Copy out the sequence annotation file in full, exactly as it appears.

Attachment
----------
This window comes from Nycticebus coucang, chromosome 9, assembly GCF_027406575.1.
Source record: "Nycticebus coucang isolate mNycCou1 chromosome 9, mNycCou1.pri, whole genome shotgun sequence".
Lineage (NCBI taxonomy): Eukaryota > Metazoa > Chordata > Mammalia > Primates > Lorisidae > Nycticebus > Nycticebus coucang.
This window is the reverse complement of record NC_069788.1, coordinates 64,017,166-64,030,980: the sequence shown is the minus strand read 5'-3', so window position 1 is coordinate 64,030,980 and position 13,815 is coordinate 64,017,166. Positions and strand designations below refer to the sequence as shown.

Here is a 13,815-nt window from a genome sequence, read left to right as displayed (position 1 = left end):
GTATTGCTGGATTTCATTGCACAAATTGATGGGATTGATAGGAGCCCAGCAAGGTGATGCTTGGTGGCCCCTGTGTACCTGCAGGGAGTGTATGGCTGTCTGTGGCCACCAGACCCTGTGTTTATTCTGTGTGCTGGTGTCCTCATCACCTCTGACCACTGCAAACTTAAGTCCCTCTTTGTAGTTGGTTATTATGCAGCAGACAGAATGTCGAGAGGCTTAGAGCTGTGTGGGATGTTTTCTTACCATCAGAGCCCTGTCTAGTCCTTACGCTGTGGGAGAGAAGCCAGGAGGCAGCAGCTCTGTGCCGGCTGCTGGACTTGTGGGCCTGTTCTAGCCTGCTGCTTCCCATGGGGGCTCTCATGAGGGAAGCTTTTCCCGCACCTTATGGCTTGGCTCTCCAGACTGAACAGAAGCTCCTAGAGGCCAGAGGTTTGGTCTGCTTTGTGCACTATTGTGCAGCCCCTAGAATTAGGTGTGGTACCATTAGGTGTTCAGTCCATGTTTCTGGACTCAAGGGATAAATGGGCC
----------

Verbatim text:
This window comes from Nycticebus coucang, chromosome 9, assembly GCF_027406575.1.
Source record: "Nycticebus coucang isolate mNycCou1 chromosome 9, mNycCou1.pri, whole genome shotgun sequence".
Lineage (NCBI taxonomy): Eukaryota > Metazoa > Chordata > Mammalia > Primates > Lorisidae > Nycticebus > Nycticebus coucang.
This window is the reverse complement of record NC_069788.1, coordinates 64,017,166-64,030,980: the sequence shown is the minus strand read 5'-3', so window position 1 is coordinate 64,030,980 and position 13,815 is coordinate 64,017,166. Positions and strand designations below refer to the sequence as shown.

Here is a 13,815-nt window from a genome sequence, read left to right as displayed (position 1 = left end):
GTATTGCTGGATTTCATTGCACAAATTGATGGGATTGATAGGAGCCCAGCAAGGTGATGCTTGGTGGCCCCTGTGTACCTGCAGGGAGTGTATGGCTGTCTGTGGCCACCAGACCCTGTGTTTATTCTGTGTGCTGGTGTCCTCATCACCTCTGACCACTGCAAACTTAAGTCCCTCTTTGTAGTTGGTTATTATGCAGCAGACAGAATGTCGAGAGGCTTAGAGCTGTGTGGGATGTTTTCTTACCATCAGAGCCCTGTCTAGTCCTTACGCTGTGGGAGAGAAGCCAGGAGGCAGCAGCTCTGTGCCGGCTGCTGGACTTGTGGGCCTGTTCTAGCCTGCTGCTTCCCATGGGGGCTCTCATGAGGGAAGCTTTTCCCGCACCTTATGGCTTGGCTCTCCAGACTGAACAGAAGCTCCTAGAGGCCAGAGGTTTGGTCTGCTTTGTGCACTATTGTGCAGCCCCTAGAATTAGGTGTGGTACCATTAGGTGTTCAGTCCATGTTTCTGGACTCAAGGGATAAATGGGCC